The tension and longing is best exemplified in a scene when Fifi, in her broken-English way, tells her fellow prostitute-trying-to-reform friend Laurie that she’s hopelessly in love with cranky trail boss Buck. “Don’t get ideas,” Laurie tells her. Fifi responds, as the camera angle includes her ample chest, “Ideas, they get me.” Buck’s impossible task is keeping the men and women apart until the end of the journey. As we’ll see, he not only has to wrestle with his own men, and the more-than-formidable Fifi, but himself.

The Forbidden Classic


As a forbidden literary critic, I’m well qualified to speak about forbidden classics. “Westward the Women” is ignored for at least four reasons, any one of which would disqualify it for proper consideration in today’s politically-correct climate, when true free expression is a chimera. These are the four reasons:

!.) A PROBLEMATIC RELATIONSHIP. The relationship between the two aptly-named leads, “Buck” (Robert Taylor) and “Fifi” (Denise Darcel) is one of the most fascinating in all film, but it starts out as a very dysfunctional relationship, because these are two complex, and in their own ways, dysfunctional personalities. There’s at least one surprising moment of cruelty between them. An almost shocking moment, or two moments, which must throw people. Yet the moments help to explain their relationship, as I intend to clarify.

2.) A PROBLEMATIC THEME. The movie is about the settling of the West. The settling of America, which is one of the great feats of human history, given that the settling led to the creation of the greatest civilization the world has known. It’s extremely unfashionable to say this, even though it’s true. The settling was accomplished with an amount of cruelty, hardship, and pain, no doubt, but that doesn’t detract from the achievement. The movie gives an indication of what a great achievement it was. Anyone who’s driven out to Cali and back has an idea of the nature of the difficulty, the vastness of the space. Sorry, but that a couple million or so people were scattered across that enormous emptiness beforehand is no argument against the achievement.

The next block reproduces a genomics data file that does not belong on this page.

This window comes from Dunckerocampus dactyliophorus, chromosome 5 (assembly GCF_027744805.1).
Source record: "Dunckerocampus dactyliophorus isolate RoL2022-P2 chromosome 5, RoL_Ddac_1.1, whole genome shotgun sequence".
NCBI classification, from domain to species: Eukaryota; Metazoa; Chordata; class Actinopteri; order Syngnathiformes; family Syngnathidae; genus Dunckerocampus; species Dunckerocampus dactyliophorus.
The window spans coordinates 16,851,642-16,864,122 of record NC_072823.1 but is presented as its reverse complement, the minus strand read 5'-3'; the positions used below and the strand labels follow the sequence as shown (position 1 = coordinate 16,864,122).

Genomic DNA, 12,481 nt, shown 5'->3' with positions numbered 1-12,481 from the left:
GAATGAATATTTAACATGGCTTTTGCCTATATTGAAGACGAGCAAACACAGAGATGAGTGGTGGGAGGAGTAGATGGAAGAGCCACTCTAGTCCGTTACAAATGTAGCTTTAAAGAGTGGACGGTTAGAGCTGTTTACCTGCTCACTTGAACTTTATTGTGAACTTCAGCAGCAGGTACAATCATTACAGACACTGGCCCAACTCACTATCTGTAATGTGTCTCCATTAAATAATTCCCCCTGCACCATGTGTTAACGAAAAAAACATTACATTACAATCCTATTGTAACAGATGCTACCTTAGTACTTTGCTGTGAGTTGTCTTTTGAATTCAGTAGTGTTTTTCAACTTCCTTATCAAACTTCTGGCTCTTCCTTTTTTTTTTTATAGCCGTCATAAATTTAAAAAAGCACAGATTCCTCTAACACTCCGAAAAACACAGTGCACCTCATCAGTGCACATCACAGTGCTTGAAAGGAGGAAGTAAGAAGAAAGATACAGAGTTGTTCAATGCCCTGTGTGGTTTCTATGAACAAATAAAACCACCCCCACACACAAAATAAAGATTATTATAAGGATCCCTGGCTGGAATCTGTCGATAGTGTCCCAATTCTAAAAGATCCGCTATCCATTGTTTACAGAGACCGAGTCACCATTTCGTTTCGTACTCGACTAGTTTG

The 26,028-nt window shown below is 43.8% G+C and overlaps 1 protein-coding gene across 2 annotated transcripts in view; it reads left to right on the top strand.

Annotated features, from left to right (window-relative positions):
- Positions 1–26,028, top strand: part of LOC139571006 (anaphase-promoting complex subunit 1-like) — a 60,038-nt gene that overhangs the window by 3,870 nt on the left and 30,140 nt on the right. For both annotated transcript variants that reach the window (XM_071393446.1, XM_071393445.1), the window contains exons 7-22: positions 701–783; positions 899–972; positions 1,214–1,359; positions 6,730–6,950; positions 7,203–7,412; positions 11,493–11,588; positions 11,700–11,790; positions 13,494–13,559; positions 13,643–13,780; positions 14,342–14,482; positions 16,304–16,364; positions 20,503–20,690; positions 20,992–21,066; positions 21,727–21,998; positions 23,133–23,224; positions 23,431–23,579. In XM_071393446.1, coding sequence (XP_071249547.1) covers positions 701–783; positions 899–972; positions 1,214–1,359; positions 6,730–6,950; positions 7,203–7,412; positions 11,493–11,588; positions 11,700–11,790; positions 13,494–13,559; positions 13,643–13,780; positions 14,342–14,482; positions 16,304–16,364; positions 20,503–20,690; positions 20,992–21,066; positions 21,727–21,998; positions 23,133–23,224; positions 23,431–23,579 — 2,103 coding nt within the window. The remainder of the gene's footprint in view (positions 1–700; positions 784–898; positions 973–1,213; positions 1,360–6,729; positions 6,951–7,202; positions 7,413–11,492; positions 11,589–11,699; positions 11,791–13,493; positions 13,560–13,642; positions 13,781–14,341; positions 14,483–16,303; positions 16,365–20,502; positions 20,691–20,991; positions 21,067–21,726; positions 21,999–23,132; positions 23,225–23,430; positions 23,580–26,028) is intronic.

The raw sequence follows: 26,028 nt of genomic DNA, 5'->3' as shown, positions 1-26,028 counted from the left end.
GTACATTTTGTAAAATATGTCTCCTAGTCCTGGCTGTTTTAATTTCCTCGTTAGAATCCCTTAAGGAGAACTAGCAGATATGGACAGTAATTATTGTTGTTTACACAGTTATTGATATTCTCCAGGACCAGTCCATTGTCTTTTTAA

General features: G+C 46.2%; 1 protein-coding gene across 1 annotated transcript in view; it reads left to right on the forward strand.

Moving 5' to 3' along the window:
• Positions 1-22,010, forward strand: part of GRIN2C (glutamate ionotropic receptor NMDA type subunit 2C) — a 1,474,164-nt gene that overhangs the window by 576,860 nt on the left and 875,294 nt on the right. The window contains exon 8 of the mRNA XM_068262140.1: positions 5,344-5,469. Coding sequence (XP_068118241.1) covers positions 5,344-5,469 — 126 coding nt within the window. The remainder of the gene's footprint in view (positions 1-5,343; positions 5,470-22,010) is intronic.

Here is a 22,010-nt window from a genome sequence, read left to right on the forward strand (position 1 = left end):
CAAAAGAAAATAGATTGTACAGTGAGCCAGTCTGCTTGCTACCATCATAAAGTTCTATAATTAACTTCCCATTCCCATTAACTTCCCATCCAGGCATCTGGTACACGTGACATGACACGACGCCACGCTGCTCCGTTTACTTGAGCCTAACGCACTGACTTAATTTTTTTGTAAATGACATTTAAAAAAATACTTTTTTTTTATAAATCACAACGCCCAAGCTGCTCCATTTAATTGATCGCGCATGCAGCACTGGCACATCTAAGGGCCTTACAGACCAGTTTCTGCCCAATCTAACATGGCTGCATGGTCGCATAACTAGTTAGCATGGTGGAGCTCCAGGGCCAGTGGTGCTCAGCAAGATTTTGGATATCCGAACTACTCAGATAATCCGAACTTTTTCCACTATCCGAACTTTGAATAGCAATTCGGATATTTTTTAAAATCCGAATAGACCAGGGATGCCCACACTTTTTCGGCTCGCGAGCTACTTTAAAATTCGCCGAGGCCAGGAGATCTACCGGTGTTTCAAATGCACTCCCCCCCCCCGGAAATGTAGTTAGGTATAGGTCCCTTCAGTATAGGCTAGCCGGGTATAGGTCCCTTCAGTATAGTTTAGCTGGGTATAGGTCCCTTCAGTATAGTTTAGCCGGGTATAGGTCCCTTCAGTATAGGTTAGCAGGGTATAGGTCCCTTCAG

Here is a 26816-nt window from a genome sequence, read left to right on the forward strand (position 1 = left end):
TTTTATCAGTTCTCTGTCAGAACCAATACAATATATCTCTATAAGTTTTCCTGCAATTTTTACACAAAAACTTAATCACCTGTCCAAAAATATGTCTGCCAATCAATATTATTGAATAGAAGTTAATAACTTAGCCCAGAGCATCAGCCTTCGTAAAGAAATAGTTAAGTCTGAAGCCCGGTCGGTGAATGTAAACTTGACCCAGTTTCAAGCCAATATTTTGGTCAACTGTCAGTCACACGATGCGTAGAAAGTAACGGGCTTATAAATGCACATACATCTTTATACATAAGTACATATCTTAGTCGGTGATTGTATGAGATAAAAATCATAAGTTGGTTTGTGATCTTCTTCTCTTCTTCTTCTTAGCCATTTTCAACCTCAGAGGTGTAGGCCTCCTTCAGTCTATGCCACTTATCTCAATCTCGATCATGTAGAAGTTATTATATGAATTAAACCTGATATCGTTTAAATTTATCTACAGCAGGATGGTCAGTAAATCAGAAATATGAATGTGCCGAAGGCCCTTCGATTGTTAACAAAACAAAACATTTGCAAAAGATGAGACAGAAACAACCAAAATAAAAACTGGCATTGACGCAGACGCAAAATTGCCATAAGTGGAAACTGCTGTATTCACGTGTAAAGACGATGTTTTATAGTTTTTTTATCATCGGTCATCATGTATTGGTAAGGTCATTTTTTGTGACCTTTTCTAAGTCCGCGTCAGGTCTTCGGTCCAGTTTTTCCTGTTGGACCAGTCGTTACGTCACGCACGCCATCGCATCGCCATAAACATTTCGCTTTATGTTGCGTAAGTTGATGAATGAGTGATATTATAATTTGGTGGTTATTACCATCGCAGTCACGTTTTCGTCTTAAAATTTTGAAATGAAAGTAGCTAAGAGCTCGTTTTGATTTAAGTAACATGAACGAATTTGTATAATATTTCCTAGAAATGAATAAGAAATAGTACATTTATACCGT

3.) ALTERNATE FEMINISM. The movie depicts an alternate feminist vision. One might call it Sarah Palin feminism—a world where women can shoot better than any man. (A side note. In another life before I ever started writing, I spent a lot of time pistol shooting. The best target shooter I knew then was a woman.) Worse than shooting, the women in the film also are interested in having babies! This is kind of a necessary corollary to the settling of a continent idea. Let’s keep in mind as well that the film was made in 1951, during the postwar baby boom, when babies were on everyone’s mind. Guns and babies! This isn’t Gloria Steinem feminism, folks. The date of the movie, and the exhibited strength of the women in the film—likely the strongest collection of women in any film-- shows that the alternate version of feminism actually came first. (The women in the movie are stronger than the men.) (Another side note: It’s no accident that western states like Wyoming were the first to grant voting rights to women. In those spaces of nature, women had long since demonstrated and taken their equality.)

4.) WISE PATRIARCH. If I haven’t already lost all of my p.c. readers, the fourth problem should chase any laggards away. “Westward the Women” contains a wise patriarch, Roy Whitman (John McIntire), the Moses-like visionary who settled the valley the wagon train is headed to. Whitman serves the purpose of one of three tutors or guides to our hero, Buck. The other tutors are Fifi, and an unusual cowboy named Ito. Whitman, who’s a minor character compared to the revealed heroes of the film, dies halfway through the journey, which leaves the new generation abandoned, but also allows them to complete the journey themselves. Like all good artistic journeys, it’s not simply a journey to a physical destination, but a journey toward fulfillment and understanding of themselves.

Despite all this untrendy matter, it’s a fabulous, fabulous movie. If you’re not moved and entertained by it you’re not a human being!

Saturday, February 25, 2012

At the Movies

It’s been a good year for movies, hasn’t it? Not 1939, or 1959, or 1961, or 1967, but a good year. To celebrate Oscar weekend, yesterday I took a cheap bus up to NYC to see a great American movie at Film Forum, “Westward the Women.” (1951; William Wellman.) It’s not acknowledged as a great movie, so I’ve decided to make half-a-dozen or so posts over the next week to explain it. It might be the most pro-woman film ever made—yet there are reasons why it’s ignored, having to do, as with so much else in this culture, in not meeting the culture’s acceptable narratives.